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AEROSPACE
Emirates shoot down BAE's $6B Typhoon jet deal
by Staff Writers
Abu Dhabi, United Arab Emirates (UPI) Dec 20, 2013


BAE Systems, Britain's largest defense company, has suffered a major setback with the United Arab Emirates scrapping lengthy negotiations for 60 Eurofighter Typhoon jets, a deal worth at least $6 billion.

The company also admitted negotiations with Saudi Arabia on a new pricing agreement for 72 Typhoons the kingdom bought in 2007 are dragging, further hampering the company's efforts to bolster its export business.

The Emirates' decision, announced Thursday in Abu Dhabi, was all the more damaging because British Prime Minister David Cameron had personally intervened in the drive to sell the Typhoon in the Persian Gulf.

In November, he visited the Emirates and urged Sheik Mohammed bin Zayed al-Nahyan, crown prince of oil-rich Abu Dhabi, the federation's economic powerhouse that handles military procurement, to sign off on the British jet over its main rival, the Rafale multirole fighter produced by France's Dassault Aviation.

"This is a serious setback for BAE as it seeks to reduce its reliance on the U.S. and British defense markets that have been hit by government spending cuts," British aviation analyst Sean Farrell said.

"BAE's search for new sources of revenue has seen it pursue a failed merger with the Airbus owner EADS and launch a major push into pursuing defense markets such as the United Arab Emirates and India."

The Rafale should now be considered the main contender for the Emirates' requirement for as many as 60 combat aircraft to replace the three squadrons of Mirage 2000-9 jets, also manufactured by Dassault, it acquired 20 years ago.

Dassault, and the French government, were themselves upset at failing to secure a $4.5 billion contract with Brazil for 36 frontline aircraft Thursday. It was won by the Gripen built by Saab of Sweden. Boeing's F/A-18 Super Hornet was also beaten out.

The Typhoon hasn't done that well either in the last couple of years. It lost to the Gripen in Switzerland, the F-35 in Japan and, most embarrassing of all, the Rafale in India.

Abu Dhabi could also be angling to purchase Lockheed Martin's stealthy F-35 Joint Strike Fighter even though they may not be available for delivery to Arab allies for five or six years.

The Emirates' air force, one of the most powerful in the gulf region, already includes 54 F-16E Block 60 and 25 F-16F Block 60 strike jets.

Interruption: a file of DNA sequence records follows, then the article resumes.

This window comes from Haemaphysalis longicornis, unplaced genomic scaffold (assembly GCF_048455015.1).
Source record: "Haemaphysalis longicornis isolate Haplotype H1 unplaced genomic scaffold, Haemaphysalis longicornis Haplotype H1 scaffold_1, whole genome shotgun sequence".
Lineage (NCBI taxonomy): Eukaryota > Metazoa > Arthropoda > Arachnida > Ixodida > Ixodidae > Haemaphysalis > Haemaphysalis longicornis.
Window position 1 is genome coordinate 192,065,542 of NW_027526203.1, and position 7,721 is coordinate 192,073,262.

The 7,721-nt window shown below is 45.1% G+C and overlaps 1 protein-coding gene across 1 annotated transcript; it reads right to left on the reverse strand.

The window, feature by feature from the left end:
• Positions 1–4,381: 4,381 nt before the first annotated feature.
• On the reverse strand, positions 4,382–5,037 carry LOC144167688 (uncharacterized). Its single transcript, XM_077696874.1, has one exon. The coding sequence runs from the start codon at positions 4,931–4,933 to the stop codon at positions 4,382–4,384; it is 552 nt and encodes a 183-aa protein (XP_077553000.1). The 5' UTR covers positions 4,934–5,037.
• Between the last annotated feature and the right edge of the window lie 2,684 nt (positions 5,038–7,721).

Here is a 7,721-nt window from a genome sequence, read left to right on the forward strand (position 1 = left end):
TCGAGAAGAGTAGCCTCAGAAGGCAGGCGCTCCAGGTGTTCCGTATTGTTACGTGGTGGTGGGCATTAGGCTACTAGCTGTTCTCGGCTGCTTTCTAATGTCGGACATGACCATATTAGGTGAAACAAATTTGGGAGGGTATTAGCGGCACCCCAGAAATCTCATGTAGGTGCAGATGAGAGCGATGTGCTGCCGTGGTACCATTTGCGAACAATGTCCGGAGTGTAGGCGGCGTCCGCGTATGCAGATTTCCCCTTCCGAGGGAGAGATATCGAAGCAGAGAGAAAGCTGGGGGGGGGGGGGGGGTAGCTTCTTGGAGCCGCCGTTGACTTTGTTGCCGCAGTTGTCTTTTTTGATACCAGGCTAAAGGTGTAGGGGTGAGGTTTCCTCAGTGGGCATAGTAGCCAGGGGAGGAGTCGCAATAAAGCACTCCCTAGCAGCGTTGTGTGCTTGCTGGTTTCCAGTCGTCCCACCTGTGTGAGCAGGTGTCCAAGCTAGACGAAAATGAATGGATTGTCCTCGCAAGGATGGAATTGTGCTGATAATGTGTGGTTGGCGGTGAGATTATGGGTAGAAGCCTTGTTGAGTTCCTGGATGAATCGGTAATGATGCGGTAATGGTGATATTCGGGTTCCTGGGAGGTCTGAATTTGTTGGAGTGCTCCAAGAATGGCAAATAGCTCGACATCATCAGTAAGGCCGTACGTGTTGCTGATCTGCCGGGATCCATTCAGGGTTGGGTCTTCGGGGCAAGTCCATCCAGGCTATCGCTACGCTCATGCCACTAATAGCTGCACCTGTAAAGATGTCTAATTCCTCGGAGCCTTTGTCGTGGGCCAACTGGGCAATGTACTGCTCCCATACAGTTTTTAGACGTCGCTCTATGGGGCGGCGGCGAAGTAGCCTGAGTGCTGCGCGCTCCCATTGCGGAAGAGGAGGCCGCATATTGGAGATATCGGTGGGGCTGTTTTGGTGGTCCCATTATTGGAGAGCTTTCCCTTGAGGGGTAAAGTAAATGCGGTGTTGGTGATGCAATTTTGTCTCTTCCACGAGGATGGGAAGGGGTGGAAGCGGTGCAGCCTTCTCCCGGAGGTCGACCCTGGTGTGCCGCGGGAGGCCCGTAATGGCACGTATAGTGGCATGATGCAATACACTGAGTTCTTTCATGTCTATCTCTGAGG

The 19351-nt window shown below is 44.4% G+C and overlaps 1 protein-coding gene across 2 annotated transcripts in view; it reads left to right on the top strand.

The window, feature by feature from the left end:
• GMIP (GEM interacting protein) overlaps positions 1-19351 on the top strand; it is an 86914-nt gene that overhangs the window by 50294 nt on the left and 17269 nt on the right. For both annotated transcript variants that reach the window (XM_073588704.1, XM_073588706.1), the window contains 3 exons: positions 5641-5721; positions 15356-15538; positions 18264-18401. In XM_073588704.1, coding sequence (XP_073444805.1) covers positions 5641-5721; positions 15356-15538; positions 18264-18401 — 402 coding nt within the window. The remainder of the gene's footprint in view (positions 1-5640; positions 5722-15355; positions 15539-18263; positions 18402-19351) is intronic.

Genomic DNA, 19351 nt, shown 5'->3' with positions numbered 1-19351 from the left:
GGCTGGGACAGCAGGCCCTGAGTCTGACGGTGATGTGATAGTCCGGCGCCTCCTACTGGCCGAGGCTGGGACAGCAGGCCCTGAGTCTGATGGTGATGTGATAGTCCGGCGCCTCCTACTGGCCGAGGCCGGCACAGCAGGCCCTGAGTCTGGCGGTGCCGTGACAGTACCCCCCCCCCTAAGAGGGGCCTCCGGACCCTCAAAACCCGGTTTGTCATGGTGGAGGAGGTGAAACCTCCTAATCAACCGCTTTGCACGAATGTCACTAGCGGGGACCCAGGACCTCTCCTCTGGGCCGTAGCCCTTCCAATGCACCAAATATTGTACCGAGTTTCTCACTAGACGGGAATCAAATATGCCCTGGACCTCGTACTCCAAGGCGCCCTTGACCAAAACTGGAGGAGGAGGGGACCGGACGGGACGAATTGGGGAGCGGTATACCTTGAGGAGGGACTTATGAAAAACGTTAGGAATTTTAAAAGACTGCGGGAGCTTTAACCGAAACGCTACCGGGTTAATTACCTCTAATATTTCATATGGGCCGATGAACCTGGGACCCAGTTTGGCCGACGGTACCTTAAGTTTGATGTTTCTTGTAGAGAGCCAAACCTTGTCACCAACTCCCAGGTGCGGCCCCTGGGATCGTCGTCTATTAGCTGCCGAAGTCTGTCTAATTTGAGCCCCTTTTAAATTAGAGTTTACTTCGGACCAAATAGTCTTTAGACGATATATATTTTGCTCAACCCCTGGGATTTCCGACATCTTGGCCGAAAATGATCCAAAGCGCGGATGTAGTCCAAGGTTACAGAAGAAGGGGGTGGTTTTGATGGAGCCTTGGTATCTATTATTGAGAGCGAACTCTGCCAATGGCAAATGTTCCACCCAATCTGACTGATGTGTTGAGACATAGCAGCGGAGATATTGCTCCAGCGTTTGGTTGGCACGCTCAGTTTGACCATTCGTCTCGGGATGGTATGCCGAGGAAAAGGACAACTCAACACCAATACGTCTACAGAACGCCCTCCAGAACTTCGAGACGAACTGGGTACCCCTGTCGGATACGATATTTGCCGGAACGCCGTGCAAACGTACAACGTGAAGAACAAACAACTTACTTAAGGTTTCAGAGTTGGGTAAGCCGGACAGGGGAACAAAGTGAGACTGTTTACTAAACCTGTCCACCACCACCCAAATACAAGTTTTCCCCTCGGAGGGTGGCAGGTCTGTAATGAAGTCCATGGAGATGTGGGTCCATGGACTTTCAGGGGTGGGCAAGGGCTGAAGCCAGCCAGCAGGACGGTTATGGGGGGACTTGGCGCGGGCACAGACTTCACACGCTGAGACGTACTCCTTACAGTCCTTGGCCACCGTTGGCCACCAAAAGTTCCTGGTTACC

There's speculation too that the Emirates' military -- described by a British defense analyst as "incredibly tough negotiators" -- used negotiations with BAE to push Dassault to lower its asking price for the Rafale.

But an Emirates-based diplomatic source familiar with the negotiations said the "two parties were too far apart on commercial terms."

BAE executives had been extremely hopeful of winning the Emirates' contract, which could eventually have increased in value to around $10 billion when training and other services were factored in.

Cameron's office said the talks were "progressing well" after he visited the Dubai Air Show to promote the Typhoon in November and met with the crown prince.

Chief Executive Ian King said in August securing the Abu Dhabi contract could be a "major game changer" for BAE, which builds the Typhoon in a consortium that includes the European aerospace and defense giant EADS and Finmeccanica of Italy.

Cameron succeeded in selling 12 Typhoons, plus eight hawk trainers, to the gulf sultanate of Oman in December 2012, during an earlier regional tour promoting the jet, for $4.04 billion.

BAE also wants to sell the Typhoon to Bahrain and is trying to persuade Saudi Arabia to buy another 72 new-model Typhoons even though Riyadh already is buying 84 Boeing F-15S jets as part of a 2010 U.S. arms package worth $57 billion.

Despite BAE's protracted negotiations with Saudi Arabia over the 2007 Typhoon sale, which have dragged on for nearly three years, the company said Thursday its relations with Riyadh "remain excellent" even though King Abdullah asserted in August he expected to "close this out by the second half of this year."

The so-called Salaam Program included provisions for renegotiation as economic conditions changed and was later expanded to include aircraft upgrades and support programs that would affect the overall pricing of the 2007 deal.

Meantime BAE signed a $3.4 billion deal on training and logistics with the Saudi air force.

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